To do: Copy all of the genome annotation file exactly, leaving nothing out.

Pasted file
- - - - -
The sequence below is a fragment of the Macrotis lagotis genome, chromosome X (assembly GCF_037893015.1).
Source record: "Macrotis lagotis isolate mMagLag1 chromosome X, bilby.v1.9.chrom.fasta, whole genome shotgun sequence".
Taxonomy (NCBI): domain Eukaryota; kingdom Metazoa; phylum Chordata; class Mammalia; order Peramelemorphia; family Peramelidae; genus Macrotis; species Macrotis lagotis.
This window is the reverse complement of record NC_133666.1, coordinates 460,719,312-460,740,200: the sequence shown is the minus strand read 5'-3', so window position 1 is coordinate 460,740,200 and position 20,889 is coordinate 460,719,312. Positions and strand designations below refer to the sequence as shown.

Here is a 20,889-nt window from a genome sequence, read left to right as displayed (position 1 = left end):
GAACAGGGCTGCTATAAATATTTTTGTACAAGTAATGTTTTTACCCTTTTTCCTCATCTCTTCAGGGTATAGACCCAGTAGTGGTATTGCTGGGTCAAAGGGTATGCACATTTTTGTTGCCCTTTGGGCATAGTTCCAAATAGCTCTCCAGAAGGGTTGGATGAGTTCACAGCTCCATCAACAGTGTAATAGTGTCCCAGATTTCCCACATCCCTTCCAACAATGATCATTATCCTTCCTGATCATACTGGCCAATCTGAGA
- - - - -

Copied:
The sequence below is a fragment of the Macrotis lagotis genome, chromosome X (assembly GCF_037893015.1).
Source record: "Macrotis lagotis isolate mMagLag1 chromosome X, bilby.v1.9.chrom.fasta, whole genome shotgun sequence".
Taxonomy (NCBI): domain Eukaryota; kingdom Metazoa; phylum Chordata; class Mammalia; order Peramelemorphia; family Peramelidae; genus Macrotis; species Macrotis lagotis.
This window is the reverse complement of record NC_133666.1, coordinates 460,719,312-460,740,200: the sequence shown is the minus strand read 5'-3', so window position 1 is coordinate 460,740,200 and position 20,889 is coordinate 460,719,312. Positions and strand designations below refer to the sequence as shown.

Here is a 20,889-nt window from a genome sequence, read left to right as displayed (position 1 = left end):
GAACAGGGCTGCTATAAATATTTTTGTACAAGTAATGTTTTTACCCTTTTTCCTCATCTCTTCAGGGTATAGACCCAGTAGTGGTATTGCTGGGTCAAAGGGTATGCACATTTTTGTTGCCCTTTGGGCATAGTTCCAAATAGCTCTCCAGAAGGGTTGGATGAGTTCACAGCTCCATCAACAGTGTAATAGTGTCCCAGATTTCCCACATCCCTTCCAACAATGATCATTATCCTTCCTGATCATACTGGCCAATCTGAGA